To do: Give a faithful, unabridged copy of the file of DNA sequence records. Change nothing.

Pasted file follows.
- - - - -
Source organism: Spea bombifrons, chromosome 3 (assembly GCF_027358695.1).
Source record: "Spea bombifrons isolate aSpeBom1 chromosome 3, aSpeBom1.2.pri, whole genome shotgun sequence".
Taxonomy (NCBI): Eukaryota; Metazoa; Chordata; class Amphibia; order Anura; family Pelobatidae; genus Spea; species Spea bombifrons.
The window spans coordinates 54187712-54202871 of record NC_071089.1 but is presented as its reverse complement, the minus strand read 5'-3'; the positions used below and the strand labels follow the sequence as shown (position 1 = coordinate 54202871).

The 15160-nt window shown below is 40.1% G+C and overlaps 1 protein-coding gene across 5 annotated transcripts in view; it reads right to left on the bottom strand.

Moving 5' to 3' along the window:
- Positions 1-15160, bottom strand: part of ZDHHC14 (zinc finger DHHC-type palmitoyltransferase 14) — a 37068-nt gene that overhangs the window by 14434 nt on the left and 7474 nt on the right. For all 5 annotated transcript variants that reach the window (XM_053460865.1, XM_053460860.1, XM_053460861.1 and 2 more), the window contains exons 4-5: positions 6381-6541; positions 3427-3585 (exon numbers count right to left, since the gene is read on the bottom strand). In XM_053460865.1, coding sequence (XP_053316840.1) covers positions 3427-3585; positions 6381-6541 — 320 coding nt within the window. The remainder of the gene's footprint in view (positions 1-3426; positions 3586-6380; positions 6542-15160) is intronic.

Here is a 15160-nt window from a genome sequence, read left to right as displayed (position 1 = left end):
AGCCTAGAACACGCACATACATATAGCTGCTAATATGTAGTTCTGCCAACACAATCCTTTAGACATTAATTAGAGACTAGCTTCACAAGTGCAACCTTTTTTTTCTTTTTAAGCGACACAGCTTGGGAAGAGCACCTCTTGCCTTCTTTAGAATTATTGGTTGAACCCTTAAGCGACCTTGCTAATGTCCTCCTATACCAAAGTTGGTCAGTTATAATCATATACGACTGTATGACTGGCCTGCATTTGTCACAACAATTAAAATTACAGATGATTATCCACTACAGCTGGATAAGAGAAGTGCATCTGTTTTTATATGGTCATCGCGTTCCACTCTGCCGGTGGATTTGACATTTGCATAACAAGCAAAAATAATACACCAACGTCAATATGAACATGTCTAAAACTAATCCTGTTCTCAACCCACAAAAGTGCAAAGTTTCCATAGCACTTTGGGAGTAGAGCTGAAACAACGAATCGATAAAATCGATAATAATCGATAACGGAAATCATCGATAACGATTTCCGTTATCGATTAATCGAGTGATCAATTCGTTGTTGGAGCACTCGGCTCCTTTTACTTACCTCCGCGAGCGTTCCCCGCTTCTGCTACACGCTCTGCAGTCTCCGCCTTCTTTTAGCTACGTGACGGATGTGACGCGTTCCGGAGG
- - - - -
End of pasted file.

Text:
Source organism: Spea bombifrons, chromosome 3 (assembly GCF_027358695.1).
Source record: "Spea bombifrons isolate aSpeBom1 chromosome 3, aSpeBom1.2.pri, whole genome shotgun sequence".
Taxonomy (NCBI): Eukaryota; Metazoa; Chordata; class Amphibia; order Anura; family Pelobatidae; genus Spea; species Spea bombifrons.
The window spans coordinates 54187712-54202871 of record NC_071089.1 but is presented as its reverse complement, the minus strand read 5'-3'; the positions used below and the strand labels follow the sequence as shown (position 1 = coordinate 54202871).

The 15160-nt window shown below is 40.1% G+C and overlaps 1 protein-coding gene across 5 annotated transcripts in view; it reads right to left on the bottom strand.

Moving 5' to 3' along the window:
- Positions 1-15160, bottom strand: part of ZDHHC14 (zinc finger DHHC-type palmitoyltransferase 14) — a 37068-nt gene that overhangs the window by 14434 nt on the left and 7474 nt on the right. For all 5 annotated transcript variants that reach the window (XM_053460865.1, XM_053460860.1, XM_053460861.1 and 2 more), the window contains exons 4-5: positions 6381-6541; positions 3427-3585 (exon numbers count right to left, since the gene is read on the bottom strand). In XM_053460865.1, coding sequence (XP_053316840.1) covers positions 3427-3585; positions 6381-6541 — 320 coding nt within the window. The remainder of the gene's footprint in view (positions 1-3426; positions 3586-6380; positions 6542-15160) is intronic.

Here is a 15160-nt window from a genome sequence, read left to right as displayed (position 1 = left end):
AGCCTAGAACACGCACATACATATAGCTGCTAATATGTAGTTCTGCCAACACAATCCTTTAGACATTAATTAGAGACTAGCTTCACAAGTGCAACCTTTTTTTTCTTTTTAAGCGACACAGCTTGGGAAGAGCACCTCTTGCCTTCTTTAGAATTATTGGTTGAACCCTTAAGCGACCTTGCTAATGTCCTCCTATACCAAAGTTGGTCAGTTATAATCATATACGACTGTATGACTGGCCTGCATTTGTCACAACAATTAAAATTACAGATGATTATCCACTACAGCTGGATAAGAGAAGTGCATCTGTTTTTATATGGTCATCGCGTTCCACTCTGCCGGTGGATTTGACATTTGCATAACAAGCAAAAATAATACACCAACGTCAATATGAACATGTCTAAAACTAATCCTGTTCTCAACCCACAAAAGTGCAAAGTTTCCATAGCACTTTGGGAGTAGAGCTGAAACAACGAATCGATAAAATCGATAATAATCGATAACGGAAATCATCGATAACGATTTCCGTTATCGATTAATCGAGTGATCAATTCGTTGTTGGAGCACTCGGCTCCTTTTACTTACCTCCGCGAGCGTTCCCCGCTTCTGCTACACGCTCTGCAGTCTCCGCCTTCTTTTAGCTACGTGACGGATGTGACGCGTTCCGGAGG